Gaming hub plan to help transform Stoke into a ‘digital entertainment district’

Up to £ 1million is spent on turning a former pottery factory building into a center for novice game designers.

The gaming hub will be based in Spode’s former gatehouse in Church Street, Stoke, and is expected to host its first startups next year.

Stoke-on-Trent City Council hopes it will act as a catalyst to attract more jobs and a cluster of digital entertainment companies to the city center. It comes as the old NatWest bank in Stoke is already in the process of becoming a new headquarters for animation specialists Carse & Waterman.

The hub will also be used for students at the University of Staffordshire and teenagers in local high schools and colleges to gain hands-on experience in digital techniques.

It will be equipped with equipment for 3D design, production of green screens and virtual and artificial reality projects.

Councilor Dan Jellyman, Cabinet Member for Regeneration, Infrastructure and Heritage, said: “We want young people to enter the huge gaming industry. It will continue to grow over the next decades.

“Staffordshire University is already the nation’s leader in game design degrees. It’s about helping them take the next step, so that they get into the industry proper.

“The building is ideally located – it is near the university and the train station and it is also unique and original. We will reuse it for the industries of the future.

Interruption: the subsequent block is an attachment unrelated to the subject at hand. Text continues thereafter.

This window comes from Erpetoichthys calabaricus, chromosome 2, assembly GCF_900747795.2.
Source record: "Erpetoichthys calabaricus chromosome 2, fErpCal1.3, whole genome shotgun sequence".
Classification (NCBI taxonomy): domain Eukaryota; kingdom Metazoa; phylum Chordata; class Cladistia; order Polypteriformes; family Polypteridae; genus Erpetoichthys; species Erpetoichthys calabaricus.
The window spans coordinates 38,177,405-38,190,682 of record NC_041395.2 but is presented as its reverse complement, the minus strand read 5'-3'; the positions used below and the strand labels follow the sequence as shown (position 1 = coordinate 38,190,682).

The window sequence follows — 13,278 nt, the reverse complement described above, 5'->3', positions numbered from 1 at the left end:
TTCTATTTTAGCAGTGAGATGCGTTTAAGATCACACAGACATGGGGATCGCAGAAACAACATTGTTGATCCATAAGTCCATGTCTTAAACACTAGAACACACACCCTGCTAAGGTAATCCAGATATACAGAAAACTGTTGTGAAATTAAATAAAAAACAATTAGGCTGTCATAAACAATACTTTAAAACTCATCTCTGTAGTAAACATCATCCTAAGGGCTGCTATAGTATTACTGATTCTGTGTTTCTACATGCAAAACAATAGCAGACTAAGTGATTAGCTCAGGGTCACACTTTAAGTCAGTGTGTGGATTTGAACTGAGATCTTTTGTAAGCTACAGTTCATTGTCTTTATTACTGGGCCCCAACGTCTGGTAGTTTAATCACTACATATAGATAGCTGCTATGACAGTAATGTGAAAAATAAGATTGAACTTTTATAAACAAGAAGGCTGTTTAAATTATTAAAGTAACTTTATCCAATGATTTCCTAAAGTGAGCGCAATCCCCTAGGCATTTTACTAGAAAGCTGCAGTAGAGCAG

Graduates will be able to set up their own games business in the “incubation” space, benefiting from very low rents. It will also be open to others who wish to pursue creative careers.

“You need companies to come together to get that real kind of energy and stimulate each other,” Jellyman added. “You see it with the silicon roundabout in London and the jewelry district in Birmingham. “

The exterior of the building has already been renovated with funding from the city’s heritage action zone.

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Now Staffordshire and the Stoke-on-Trent local business partnership are contributing £ 190,000, and City Council is investing £ 360,000 to turn indoor space into a hub.

The investment is to be formally approved by the consulting firm on Tuesday, June 15. Mr Jellyman said this would bring the total expenditure on the project to around £ 1million.

“This will create 30 jobs and that’s not counting the jobs created by companies there,” he added.

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Swedish company VX Fiber, the company involved in installing Stoke-on-Trent’s all-fiber network, will also occupy part of the building.

The hub is part of Silicon Stoke’s larger vision, which aims to attract high-quality jobs and better infrastructure to the city.

It will include the new fiber network, as well as 5G connectivity.

StokeonTrentLive recently revealed that it also plans to develop a new elementary and secondary school in the university district, which would specialize in creative arts and digital technology.

This project is led by the trust that oversees Stoke-on-Trent Sixth Form College.

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